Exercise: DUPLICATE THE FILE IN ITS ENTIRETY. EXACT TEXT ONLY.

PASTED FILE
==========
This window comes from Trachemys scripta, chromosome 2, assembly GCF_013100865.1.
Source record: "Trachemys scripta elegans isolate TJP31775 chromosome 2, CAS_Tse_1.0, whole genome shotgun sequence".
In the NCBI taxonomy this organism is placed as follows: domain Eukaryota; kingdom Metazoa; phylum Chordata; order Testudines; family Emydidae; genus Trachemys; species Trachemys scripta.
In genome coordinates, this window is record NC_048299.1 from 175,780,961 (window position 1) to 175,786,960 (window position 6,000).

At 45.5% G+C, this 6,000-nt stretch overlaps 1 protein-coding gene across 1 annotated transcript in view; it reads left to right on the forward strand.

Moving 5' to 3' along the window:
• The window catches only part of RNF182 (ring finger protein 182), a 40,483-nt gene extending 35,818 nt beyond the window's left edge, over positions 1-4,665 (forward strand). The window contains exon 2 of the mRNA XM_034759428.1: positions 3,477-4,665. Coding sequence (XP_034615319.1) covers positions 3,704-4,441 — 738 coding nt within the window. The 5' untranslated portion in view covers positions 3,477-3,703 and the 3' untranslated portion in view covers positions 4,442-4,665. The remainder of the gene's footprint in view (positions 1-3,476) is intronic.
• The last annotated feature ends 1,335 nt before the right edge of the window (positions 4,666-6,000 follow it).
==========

This window comes from Trachemys scripta, chromosome 2, assembly GCF_013100865.1.
Source record: "Trachemys scripta elegans isolate TJP31775 chromosome 2, CAS_Tse_1.0, whole genome shotgun sequence".
In the NCBI taxonomy this organism is placed as follows: domain Eukaryota; kingdom Metazoa; phylum Chordata; order Testudines; family Emydidae; genus Trachemys; species Trachemys scripta.
In genome coordinates, this window is record NC_048299.1 from 175,780,961 (window position 1) to 175,786,960 (window position 6,000).

At 45.5% G+C, this 6,000-nt stretch overlaps 1 protein-coding gene across 1 annotated transcript in view; it reads left to right on the forward strand.

Moving 5' to 3' along the window:
• The window catches only part of RNF182 (ring finger protein 182), a 40,483-nt gene extending 35,818 nt beyond the window's left edge, over positions 1-4,665 (forward strand). The window contains exon 2 of the mRNA XM_034759428.1: positions 3,477-4,665. Coding sequence (XP_034615319.1) covers positions 3,704-4,441 — 738 coding nt within the window. The 5' untranslated portion in view covers positions 3,477-3,703 and the 3' untranslated portion in view covers positions 4,442-4,665. The remainder of the gene's footprint in view (positions 1-3,476) is intronic.
• The last annotated feature ends 1,335 nt before the right edge of the window (positions 4,666-6,000 follow it).